A clutch of three to five eggs will hatch out in about 13 days, and within two weeks the chicks will leave the nest. Like most birds, they’ll follow their parents around for a little while until they get the hang of things.

Rose-breasted Grosbeak Male at Bird Bath
Rose-breasted Grosbeak Male at Bird Bath

Migration and Overwintering

In the summer (breeding) months the Rose-breasted Grosbeak will spend its time in the North American forests and scrublands, with a range throughout much of the Northeastern part of the continent.The males will arrive in mid-spring and are soon followed by the females a few weeks later.

This is the time for those of us in the North to spot this busy traveler while we can. It only stays in its northern range for short periods of time, perhaps only three months in some areas, possibly as long as five in its southern breeding range.

By September it is time to fly south for the winter again, on a return trip that allows it to avoid the cold weather. It’s a pretty smart bird, when you think about it!

For the overwinter period the Rose-breasted Grosbeak will settle into the tropical regions of southern Mexico, the Caribbean, South and Central America. During the winter it prefers forests and may flock in loose groups. They will consume fruits and nectars as a larger percentage of their food sources, in addition to the usual seeds and insects. While somewhat territorial in their breeding territory, they are much more tolerant of each other in their winter grounds.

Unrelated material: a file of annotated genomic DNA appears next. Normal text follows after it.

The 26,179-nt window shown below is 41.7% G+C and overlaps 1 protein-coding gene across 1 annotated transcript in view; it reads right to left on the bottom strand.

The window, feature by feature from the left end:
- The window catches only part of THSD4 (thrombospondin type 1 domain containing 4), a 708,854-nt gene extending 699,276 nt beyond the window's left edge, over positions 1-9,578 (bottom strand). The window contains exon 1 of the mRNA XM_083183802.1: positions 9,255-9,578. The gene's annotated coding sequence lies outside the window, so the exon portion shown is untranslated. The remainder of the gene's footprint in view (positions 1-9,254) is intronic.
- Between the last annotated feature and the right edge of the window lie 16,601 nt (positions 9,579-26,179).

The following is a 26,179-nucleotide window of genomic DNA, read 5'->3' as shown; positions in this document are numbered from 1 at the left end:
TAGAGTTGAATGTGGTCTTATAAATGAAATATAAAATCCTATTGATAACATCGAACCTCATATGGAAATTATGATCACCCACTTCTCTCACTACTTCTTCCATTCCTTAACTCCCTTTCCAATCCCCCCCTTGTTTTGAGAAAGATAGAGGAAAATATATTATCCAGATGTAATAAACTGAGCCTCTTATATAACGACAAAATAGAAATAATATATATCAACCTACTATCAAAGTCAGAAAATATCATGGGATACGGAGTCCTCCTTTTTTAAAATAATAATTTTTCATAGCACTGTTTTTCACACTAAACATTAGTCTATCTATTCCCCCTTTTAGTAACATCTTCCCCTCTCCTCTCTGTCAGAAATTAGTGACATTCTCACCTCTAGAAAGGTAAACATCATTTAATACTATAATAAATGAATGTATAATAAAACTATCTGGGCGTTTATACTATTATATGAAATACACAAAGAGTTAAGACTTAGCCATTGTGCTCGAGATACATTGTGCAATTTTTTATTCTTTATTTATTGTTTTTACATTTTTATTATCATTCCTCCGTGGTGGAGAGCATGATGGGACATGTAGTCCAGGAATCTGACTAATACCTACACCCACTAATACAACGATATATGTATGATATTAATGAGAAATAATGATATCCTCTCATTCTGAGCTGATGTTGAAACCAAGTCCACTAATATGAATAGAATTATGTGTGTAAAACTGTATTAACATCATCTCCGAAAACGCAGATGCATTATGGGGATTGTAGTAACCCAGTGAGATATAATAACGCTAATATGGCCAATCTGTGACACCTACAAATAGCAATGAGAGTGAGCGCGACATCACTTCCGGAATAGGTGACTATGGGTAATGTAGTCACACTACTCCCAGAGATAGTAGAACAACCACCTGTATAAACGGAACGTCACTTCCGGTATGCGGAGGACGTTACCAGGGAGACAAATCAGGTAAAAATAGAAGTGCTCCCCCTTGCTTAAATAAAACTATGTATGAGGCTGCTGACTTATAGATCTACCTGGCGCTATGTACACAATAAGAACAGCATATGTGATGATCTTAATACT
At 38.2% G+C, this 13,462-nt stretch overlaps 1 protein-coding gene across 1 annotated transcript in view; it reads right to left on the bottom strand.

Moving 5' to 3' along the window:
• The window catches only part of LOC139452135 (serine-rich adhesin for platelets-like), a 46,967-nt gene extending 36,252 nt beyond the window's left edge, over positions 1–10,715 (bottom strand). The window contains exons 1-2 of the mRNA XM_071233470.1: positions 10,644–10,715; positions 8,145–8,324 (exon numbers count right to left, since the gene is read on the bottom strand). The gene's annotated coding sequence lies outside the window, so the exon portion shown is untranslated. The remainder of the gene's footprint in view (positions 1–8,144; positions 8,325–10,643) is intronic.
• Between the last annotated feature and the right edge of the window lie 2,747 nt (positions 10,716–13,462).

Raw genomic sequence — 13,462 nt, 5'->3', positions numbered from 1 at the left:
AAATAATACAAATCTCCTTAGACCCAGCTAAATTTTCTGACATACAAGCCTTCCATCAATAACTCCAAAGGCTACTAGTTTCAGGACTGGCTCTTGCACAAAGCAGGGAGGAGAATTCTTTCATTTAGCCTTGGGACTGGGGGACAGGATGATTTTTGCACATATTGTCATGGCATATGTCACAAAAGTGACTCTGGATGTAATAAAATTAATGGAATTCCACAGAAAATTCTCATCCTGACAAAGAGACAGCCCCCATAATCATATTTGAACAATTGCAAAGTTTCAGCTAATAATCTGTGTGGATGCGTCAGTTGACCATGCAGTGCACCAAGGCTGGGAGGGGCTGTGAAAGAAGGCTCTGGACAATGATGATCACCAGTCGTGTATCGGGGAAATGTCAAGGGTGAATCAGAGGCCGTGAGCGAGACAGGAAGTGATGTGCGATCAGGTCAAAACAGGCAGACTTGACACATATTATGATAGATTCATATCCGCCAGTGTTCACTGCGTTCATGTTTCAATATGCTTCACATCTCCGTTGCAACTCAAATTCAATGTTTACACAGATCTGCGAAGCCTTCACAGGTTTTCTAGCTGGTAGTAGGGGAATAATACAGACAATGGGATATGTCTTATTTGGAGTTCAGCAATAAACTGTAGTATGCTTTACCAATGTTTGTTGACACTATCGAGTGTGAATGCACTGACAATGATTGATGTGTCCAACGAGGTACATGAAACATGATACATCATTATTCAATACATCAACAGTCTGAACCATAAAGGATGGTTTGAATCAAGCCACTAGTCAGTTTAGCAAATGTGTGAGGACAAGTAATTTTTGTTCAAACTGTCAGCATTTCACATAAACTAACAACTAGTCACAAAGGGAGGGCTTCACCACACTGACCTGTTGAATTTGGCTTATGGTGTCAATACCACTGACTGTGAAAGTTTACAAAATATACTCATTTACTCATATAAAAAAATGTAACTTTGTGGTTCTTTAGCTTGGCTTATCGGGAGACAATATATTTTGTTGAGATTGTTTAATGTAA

Rose-breasted Grosbeak Migration Patterns
Rose-breasted Grosbeak Migration Patterns | Source

The Long Flight South

The Rose-breasted Grosbeak is an interesting and enigmatic voyager, a visitor from another world here in our part of the country for a short time each year before it moves along and forgets all about us. Like the Robins, when the day comes that you realize these birds are no longer coming around you know that winter is on the way. Unlike us, they have the common sense to leave with the summer, and follow the warm weather south.

So, as the snow starts to fall, and the temperatures plummet, imagine the Rose-breasted Grosbeaks you observed over the past summer. While you shiver, they bask in the sun. While you shovel, they enjoy tropical fruits and nectar. While you curse the snow, the sleet and the freezing rain, they are bathed by warm showers and ocean breezes.

On second thought, maybe it’s better not to think about it. It’s far too depressing to be jealous of a bird!